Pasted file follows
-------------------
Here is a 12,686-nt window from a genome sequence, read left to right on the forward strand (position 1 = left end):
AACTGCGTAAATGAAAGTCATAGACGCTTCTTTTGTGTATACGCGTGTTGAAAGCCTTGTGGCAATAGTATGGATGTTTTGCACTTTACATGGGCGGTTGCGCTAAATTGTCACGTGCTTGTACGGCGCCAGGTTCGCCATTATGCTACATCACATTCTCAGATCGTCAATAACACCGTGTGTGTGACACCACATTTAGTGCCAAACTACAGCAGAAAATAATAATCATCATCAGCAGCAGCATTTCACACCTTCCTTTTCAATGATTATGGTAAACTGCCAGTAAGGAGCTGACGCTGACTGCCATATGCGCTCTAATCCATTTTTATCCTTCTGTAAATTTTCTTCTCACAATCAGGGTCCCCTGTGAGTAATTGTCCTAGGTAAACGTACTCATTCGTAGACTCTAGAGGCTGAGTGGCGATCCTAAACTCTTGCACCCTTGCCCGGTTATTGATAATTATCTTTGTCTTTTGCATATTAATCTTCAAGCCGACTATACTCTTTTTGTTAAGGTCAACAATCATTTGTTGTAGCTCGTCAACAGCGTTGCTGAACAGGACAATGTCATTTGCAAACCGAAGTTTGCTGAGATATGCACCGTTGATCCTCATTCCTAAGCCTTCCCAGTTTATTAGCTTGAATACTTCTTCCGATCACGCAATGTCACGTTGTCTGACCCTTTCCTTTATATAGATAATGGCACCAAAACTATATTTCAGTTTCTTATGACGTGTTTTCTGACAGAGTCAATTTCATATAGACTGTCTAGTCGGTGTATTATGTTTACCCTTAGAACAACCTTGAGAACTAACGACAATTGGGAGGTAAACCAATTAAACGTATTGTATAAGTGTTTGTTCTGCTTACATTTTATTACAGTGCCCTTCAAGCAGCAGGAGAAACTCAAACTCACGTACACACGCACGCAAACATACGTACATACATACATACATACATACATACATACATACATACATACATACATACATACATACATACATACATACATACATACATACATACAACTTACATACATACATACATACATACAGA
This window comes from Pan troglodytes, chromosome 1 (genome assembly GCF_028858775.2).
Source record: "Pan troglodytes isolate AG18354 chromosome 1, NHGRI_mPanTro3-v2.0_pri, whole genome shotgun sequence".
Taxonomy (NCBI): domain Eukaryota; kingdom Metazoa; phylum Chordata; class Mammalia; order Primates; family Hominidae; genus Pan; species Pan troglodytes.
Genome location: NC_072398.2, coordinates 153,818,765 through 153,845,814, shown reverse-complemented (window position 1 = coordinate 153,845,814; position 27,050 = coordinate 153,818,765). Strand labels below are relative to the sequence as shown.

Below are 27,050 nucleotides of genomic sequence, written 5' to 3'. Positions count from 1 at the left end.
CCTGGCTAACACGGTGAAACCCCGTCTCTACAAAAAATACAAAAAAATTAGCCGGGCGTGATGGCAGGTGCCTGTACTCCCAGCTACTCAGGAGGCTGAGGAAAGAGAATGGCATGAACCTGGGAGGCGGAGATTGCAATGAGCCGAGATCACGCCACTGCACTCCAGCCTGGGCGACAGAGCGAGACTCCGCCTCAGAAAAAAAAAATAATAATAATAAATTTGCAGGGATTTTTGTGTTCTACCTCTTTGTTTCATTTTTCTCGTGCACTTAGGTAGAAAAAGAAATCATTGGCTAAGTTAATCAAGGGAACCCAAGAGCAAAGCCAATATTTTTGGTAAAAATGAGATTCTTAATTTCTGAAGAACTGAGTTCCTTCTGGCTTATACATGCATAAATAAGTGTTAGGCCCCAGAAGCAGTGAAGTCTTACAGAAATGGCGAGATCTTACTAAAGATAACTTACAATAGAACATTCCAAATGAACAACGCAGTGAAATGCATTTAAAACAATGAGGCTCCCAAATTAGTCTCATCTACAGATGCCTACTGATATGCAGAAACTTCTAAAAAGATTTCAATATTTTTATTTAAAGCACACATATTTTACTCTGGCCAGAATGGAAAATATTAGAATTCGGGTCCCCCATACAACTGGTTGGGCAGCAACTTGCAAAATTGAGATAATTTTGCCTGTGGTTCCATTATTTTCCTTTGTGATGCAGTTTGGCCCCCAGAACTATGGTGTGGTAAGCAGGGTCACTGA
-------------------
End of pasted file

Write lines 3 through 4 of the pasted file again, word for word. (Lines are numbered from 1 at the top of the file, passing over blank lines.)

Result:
This window comes from Pan troglodytes, chromosome 1 (genome assembly GCF_028858775.2).
Source record: "Pan troglodytes isolate AG18354 chromosome 1, NHGRI_mPanTro3-v2.0_pri, whole genome shotgun sequence".